Mergers and Acquisitions: What Physicians Need to Know

Medical practices are being acquired at a rapid rate as doctors seek haven from the challenges of today’s healthcare business environment. Equity, Inc. sat down with Reid Haney, a transactional and healthcare lawyer at Hill Ward Henderson, to discuss what trends he is seeing in the Tampa Bay Healthcare market and his advice for physicians considering selling their practice. His healthcare resume spans a variety of specialties from primary care physicians to radiologists.

Physicians are seeking to sell their practice for many reasons, including increasing regulatory requirements such as HIPPA and Stark laws, as well as the push to electronic health records.  Selling the practice allows the physician to focus solely on practicing medicine; as opposed to managing the cumbersome administrative and compliance processes.

Haney recommends that physicians plan ahead to increase the value of their practice. “Get your ducks in a row, before speaking with sellers.” This involves sitting down with a lawyer and an accountant one to two years prior to selling a practice to review financial statements, account receivables (A/R), and contracts. Physicians should make sure that the practice’s financial statements truly reflect the business operations. This includes reviewing non-essential business expenses closely. Otherwise, these items will be removed during due diligence and will inevitably delay the process.  Additionally, reducing the life cycle of your receivables will help in your valuation. Finally, it’s important to have a good handle on your contracts.  Know what you have and what is in them.

Additionally, Reid suggests that physicians should be willing to continue to practice for the acquiring company for at least a few years post acquisition. If a physician is looking to retire right away, he/she may not maximize their value of the practice.  Most employment contracts with hospitals or large private entities last for only two to three years, and due to Stark and Anti-Kickback regulations, the compensation is closely scrutinized.  Long-term job security is very difficult to obtain in these transactions. Due to tight regulatory controls on purchase price and compensation, many physicians use the real estate as a cash flow source or retirement cushion.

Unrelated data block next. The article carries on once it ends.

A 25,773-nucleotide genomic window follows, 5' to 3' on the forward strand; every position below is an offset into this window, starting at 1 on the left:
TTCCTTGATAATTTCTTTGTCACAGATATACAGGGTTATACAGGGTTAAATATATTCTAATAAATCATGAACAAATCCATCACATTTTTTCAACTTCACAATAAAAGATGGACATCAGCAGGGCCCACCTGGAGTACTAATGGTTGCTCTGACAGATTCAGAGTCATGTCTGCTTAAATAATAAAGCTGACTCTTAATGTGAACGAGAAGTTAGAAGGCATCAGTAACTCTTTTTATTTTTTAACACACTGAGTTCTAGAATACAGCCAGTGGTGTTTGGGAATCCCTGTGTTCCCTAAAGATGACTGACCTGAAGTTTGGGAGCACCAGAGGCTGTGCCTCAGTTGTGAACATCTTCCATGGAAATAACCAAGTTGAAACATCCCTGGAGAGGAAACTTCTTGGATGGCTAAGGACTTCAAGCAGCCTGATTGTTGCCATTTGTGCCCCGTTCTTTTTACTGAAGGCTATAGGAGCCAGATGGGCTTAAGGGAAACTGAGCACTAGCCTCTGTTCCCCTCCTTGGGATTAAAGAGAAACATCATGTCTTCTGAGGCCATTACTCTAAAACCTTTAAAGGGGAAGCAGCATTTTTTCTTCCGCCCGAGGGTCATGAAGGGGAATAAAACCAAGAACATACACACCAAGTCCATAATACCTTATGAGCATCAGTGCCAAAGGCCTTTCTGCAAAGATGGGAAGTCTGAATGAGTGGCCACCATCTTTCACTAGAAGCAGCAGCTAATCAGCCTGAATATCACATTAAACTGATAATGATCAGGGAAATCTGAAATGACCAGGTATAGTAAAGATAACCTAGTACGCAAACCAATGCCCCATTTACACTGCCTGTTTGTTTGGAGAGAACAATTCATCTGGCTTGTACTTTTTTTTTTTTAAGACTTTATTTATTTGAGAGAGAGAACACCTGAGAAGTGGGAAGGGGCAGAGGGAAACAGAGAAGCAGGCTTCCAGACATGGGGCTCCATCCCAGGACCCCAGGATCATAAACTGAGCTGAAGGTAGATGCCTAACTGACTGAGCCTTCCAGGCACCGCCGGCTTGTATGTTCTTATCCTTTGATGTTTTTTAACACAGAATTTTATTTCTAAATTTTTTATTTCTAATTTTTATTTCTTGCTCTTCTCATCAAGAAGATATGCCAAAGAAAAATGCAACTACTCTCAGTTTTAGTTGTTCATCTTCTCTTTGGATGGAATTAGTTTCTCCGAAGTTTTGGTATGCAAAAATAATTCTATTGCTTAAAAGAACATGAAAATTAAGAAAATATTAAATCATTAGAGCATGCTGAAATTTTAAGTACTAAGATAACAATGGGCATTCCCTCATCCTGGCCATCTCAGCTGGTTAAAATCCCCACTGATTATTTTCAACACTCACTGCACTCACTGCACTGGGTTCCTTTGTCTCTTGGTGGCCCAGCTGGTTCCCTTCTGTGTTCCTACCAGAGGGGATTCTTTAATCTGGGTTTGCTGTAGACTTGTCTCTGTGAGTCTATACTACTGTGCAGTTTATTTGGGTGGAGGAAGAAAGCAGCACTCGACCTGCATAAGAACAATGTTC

That is where Equity Healthcare Real Estate comes in to help with consulting on the real estate assets.  It is important not to forget your real estate when selling your practice as it can play a vital role in your financial stability. There are essentially two options: keep the asset for a long term cash flow or sell the asset as an investment property.  Either path involves a great deal of planning and preparation to maximize the value of the asset’s return.

Maximizing real estate values in a medical practice acquisition

For physicians who own the real estate they occupy, practice acquisition can open the door to economic success.  But physicians must understand some key negotiation points. It’s very important to act early and decisively in order to capture these gains.

Property owners and tenants are allowed to renegotiate an existing lease at any time.  Physicians should present a proposed lease structure to a potential practice buyer early in the sale process. Don’t wait until after the transaction agreement has matured. It’s necessary that the physicians determine whether they want to sell their real estate as an investment or hang on for the cash flow. Either way, a longer lease (7-10 years) is preferable, at market rate with 2-3% annual escalations.

The opportunity that comes from the acquisition pertains to the investment sale value of the real estate asset after the practice is acquired.  A boost in investment value can be expected through the acquisition. However, it takes strategic action by the seller to benefit from the increased gains.  Selling of a real estate asset is better in the near term then during the end of the lease term. So, it is recommended to begin positioning the real estate for a sale very early in the practice sale process.

The first part of the value increase relates to tenant credit-worthiness.  A higher-credit tenant means less risk for an investor. Asset values should increase immediately when a hospital system or larger organization assumes the practice’s lease. Also, a lease that is tied to a personal guarantee (when applicable) helps increase the investment sale valuation.

The proper lease structure can vary across product types, so it is advised to elicit an expert to assist in the process.  The best resource is a commercial real estate specialist who specializes in healthcare, has experience in leasing, and is currently active in the investment market.  Such a specialist can guide you through the evaluation and lease restructuring process.

For more information on this process, please contact Carleton Compton with Equity Healthcare Real Estate or Reid Haney with Hill Ward Henderson.